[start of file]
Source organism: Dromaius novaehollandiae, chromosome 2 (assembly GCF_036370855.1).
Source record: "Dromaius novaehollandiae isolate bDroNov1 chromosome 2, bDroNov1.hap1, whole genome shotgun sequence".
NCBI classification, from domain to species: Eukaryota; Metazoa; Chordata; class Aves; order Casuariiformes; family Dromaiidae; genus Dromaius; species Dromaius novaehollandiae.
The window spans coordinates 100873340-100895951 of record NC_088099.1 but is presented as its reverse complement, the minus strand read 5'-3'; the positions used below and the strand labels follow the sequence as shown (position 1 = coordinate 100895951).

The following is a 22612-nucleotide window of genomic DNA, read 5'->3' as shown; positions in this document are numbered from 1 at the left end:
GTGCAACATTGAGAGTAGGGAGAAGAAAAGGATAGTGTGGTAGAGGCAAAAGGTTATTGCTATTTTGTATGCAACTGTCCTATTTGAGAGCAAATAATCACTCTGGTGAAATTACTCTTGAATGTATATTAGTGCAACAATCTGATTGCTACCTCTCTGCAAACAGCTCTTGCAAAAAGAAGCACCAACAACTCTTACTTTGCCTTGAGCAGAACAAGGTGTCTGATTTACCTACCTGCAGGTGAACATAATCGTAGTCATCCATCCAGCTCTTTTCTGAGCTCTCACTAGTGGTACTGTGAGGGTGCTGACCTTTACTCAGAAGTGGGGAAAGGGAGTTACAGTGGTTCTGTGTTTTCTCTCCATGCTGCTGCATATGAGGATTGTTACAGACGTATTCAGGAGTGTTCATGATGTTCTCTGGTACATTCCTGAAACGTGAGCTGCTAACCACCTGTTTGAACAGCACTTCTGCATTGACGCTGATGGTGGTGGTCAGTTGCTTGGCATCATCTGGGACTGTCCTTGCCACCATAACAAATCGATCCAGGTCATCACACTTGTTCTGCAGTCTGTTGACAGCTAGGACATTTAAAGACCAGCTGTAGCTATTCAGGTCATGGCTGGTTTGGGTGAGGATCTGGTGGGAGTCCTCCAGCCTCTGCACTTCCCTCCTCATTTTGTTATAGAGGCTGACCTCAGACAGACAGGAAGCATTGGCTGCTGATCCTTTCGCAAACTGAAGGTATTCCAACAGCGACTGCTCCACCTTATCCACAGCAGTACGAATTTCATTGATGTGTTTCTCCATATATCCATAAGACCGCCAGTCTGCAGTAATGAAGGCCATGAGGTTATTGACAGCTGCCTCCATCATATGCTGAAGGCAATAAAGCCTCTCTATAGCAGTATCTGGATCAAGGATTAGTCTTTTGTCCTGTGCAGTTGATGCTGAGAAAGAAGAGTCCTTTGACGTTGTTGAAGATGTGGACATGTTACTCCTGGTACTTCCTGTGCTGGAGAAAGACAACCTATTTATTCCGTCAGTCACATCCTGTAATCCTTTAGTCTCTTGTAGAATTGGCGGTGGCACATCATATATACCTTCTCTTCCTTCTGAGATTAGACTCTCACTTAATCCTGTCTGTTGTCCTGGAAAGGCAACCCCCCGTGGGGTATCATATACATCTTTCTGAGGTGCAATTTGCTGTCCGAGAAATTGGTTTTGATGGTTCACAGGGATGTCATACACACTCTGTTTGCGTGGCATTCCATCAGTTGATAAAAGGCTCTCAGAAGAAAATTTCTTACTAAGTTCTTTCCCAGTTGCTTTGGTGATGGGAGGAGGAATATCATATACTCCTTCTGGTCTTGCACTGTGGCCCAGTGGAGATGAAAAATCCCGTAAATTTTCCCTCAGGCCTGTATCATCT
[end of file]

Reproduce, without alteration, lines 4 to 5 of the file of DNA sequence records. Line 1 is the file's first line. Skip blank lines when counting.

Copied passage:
The window spans coordinates 100873340-100895951 of record NC_088099.1 but is presented as its reverse complement, the minus strand read 5'-3'; the positions used below and the strand labels follow the sequence as shown (position 1 = coordinate 100895951).

The following is a 22612-nucleotide window of genomic DNA, read 5'->3' as shown; positions in this document are numbered from 1 at the left end: